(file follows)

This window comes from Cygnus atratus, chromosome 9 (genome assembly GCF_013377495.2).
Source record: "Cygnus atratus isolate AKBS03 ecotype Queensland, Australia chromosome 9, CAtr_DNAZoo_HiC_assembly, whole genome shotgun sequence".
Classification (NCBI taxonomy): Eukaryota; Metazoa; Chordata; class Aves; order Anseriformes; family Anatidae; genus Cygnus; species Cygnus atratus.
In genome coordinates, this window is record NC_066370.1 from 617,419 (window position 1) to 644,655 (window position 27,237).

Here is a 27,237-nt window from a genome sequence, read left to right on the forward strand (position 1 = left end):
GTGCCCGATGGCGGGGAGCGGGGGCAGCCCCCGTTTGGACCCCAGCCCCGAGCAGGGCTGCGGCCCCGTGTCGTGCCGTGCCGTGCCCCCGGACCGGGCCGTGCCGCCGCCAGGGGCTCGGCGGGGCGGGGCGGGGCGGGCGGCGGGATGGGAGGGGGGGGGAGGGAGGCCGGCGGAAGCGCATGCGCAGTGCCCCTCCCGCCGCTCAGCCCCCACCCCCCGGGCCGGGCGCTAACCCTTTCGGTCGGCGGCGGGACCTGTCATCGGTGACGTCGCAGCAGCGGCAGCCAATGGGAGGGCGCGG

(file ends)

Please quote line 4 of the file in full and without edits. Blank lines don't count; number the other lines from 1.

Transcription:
In genome coordinates, this window is record NC_066370.1 from 617,419 (window position 1) to 644,655 (window position 27,237).